After Jesus assures the persecuted righteous that they are blessed in Matthew 5:10, he goes on to define or describe them in verse 11: "Blessed are ye, when men shall revile you, and persecute you, and shall say all manner of evil against you falsely, for my sake."
It's crucial to recognize, first of all, that Jesus is only describing those who suffer for Christ's sake.There is no blessing to the zealot of a false religion, to those who simply don't get along with other people, or even the Christian who offends people (even with the truth) by unkind or inconsiderate words.
This beatitude is specifically and only for those who are persecuted/suffering for the sake of Christ, not just some personal vendetta or agenda.
Second, it is interesting and enlightening to notice that there is nothing in Jesus' description about being burned at the stake, chased out of your home, or thrown in prison. Rather, he couches suffering in terms of being reviled (insulted, rejected, despised, reprimanded) and having bad things saidof you for Christ’s sake.
Jesus describes the persecuted in terms, not so much of physical affliction, but of words spoken against them and of a general rejection of them.
Do we think there’s something unique about our culture or generation, that the greatest deterrent to living and speaking publicly for Christ is what others will think and say? Certainly not!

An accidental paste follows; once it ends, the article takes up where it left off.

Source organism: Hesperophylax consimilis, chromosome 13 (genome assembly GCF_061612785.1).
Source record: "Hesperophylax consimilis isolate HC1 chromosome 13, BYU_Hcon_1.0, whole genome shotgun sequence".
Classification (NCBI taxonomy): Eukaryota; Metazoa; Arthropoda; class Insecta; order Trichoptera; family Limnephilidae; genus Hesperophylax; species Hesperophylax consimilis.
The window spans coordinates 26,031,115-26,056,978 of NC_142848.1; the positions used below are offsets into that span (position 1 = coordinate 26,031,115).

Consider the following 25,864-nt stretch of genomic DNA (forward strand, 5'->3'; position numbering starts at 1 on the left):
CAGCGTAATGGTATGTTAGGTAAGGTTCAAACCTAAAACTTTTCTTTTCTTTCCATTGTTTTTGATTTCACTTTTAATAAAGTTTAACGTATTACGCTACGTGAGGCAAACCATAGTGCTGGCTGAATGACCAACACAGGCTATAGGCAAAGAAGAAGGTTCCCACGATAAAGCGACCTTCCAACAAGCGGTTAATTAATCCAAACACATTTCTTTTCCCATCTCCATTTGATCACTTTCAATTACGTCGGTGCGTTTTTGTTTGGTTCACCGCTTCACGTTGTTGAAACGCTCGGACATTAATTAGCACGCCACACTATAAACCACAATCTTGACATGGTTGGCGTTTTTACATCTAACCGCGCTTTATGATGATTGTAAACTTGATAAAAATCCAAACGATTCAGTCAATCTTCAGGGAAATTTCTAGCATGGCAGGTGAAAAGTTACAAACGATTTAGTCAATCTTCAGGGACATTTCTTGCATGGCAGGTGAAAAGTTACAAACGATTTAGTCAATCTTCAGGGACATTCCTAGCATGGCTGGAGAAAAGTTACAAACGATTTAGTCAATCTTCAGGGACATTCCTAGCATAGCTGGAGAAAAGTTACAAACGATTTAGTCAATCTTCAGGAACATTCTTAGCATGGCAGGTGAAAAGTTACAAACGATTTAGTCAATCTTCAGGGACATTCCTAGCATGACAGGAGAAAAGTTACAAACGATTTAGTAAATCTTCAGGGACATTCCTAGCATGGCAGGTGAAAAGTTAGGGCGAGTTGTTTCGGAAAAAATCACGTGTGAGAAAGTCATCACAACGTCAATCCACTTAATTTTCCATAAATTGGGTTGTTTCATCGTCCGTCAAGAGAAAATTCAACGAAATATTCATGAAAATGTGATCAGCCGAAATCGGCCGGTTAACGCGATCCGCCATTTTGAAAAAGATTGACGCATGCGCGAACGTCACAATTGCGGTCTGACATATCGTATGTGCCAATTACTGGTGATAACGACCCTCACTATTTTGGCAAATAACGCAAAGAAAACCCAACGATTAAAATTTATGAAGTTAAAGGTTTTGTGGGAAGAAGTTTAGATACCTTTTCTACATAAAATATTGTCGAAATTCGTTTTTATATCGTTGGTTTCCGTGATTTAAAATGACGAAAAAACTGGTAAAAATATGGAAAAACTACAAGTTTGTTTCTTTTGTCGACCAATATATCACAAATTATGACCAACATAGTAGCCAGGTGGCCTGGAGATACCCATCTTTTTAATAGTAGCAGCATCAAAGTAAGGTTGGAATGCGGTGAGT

We perhaps, then, see these persecuted righteous best through their opposite: if being persecuted for righteousness’ sake means being insulted or rejected for Christ’s sake, then its opposite is being accepted, popular, enjoyed because we are not speaking and living publicly for Christ! When we consider the issue through this lens, we can suddenly see how applicable it is, and how far short we fall.
Suddenly the beatitude that perhaps seemed least applicable is the most searching and convicting of them all! Am I truly hungering after righteousness? Then it will be evidenced in rejection for righteousness’ sake. Have I been passed up for promotion, or had to stick out awkwardly at a social event, or been ostracized by my neighbors, or received odd looks for what I won’t let my children do -- for Christ's sake?
The point is not just to make us feel guilty, but to realize we are either trusting in the approval and acceptance of others or we are trusting in Christ’s promise: “you are blessed if insulted for me!”
So anytime I avoid speaking well of Christ, or go along with the crowd in ungodliness -- in order to fit in or not be rejected -- I am disbelieving Christ’s assurance that it is a greater blessing/happiness to be reviled for Christ’ sake than it is to fit in for my own sake.
We must realize that we cannot excuse ourselves from this beatitude by just saying, “Thank God we don’t live in a country that persecutes Christians.” Every country, in every generation, has persecuted Christians when those Christians are boldly speaking well of Christ and living out his Word. Are you?
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